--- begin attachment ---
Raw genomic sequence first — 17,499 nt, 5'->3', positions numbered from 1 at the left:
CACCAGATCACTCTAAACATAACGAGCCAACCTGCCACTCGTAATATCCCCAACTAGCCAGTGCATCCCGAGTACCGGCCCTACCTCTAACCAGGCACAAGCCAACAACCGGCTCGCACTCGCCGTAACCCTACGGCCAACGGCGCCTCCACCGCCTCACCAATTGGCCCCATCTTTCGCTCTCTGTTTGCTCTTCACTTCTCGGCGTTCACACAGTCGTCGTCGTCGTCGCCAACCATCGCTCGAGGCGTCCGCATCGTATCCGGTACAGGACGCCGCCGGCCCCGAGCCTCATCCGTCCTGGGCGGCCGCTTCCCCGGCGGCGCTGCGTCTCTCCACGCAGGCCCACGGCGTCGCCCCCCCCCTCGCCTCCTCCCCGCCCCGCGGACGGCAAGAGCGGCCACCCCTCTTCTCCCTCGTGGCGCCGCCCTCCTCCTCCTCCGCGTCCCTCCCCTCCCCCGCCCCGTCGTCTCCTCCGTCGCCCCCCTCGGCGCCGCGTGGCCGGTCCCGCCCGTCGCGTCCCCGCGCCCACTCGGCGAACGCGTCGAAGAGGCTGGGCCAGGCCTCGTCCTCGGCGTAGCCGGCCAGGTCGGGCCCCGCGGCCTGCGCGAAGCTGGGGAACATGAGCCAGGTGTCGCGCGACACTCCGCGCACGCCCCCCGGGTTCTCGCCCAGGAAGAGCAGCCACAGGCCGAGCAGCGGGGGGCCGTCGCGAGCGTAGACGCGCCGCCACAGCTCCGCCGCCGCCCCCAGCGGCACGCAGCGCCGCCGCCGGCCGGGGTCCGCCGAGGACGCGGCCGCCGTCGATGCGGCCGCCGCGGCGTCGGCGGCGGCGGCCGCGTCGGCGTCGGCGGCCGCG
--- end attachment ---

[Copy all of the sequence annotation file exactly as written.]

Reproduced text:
Raw genomic sequence first — 17,499 nt, 5'->3', positions numbered from 1 at the left:
CACCAGATCACTCTAAACATAACGAGCCAACCTGCCACTCGTAATATCCCCAACTAGCCAGTGCATCCCGAGTACCGGCCCTACCTCTAACCAGGCACAAGCCAACAACCGGCTCGCACTCGCCGTAACCCTACGGCCAACGGCGCCTCCACCGCCTCACCAATTGGCCCCATCTTTCGCTCTCTGTTTGCTCTTCACTTCTCGGCGTTCACACAGTCGTCGTCGTCGTCGCCAACCATCGCTCGAGGCGTCCGCATCGTATCCGGTACAGGACGCCGCCGGCCCCGAGCCTCATCCGTCCTGGGCGGCCGCTTCCCCGGCGGCGCTGCGTCTCTCCACGCAGGCCCACGGCGTCGCCCCCCCCCTCGCCTCCTCCCCGCCCCGCGGACGGCAAGAGCGGCCACCCCTCTTCTCCCTCGTGGCGCCGCCCTCCTCCTCCTCCGCGTCCCTCCCCTCCCCCGCCCCGTCGTCTCCTCCGTCGCCCCCCTCGGCGCCGCGTGGCCGGTCCCGCCCGTCGCGTCCCCGCGCCCACTCGGCGAACGCGTCGAAGAGGCTGGGCCAGGCCTCGTCCTCGGCGTAGCCGGCCAGGTCGGGCCCCGCGGCCTGCGCGAAGCTGGGGAACATGAGCCAGGTGTCGCGCGACACTCCGCGCACGCCCCCCGGGTTCTCGCCCAGGAAGAGCAGCCACAGGCCGAGCAGCGGGGGGCCGTCGCGAGCGTAGACGCGCCGCCACAGCTCCGCCGCCGCCCCCAGCGGCACGCAGCGCCGCCGCCGGCCGGGGTCCGCCGAGGACGCGGCCGCCGTCGATGCGGCCGCCGCGGCGTCGGCGGCGGCGGCCGCGTCGGCGTCGGCGGCCGCG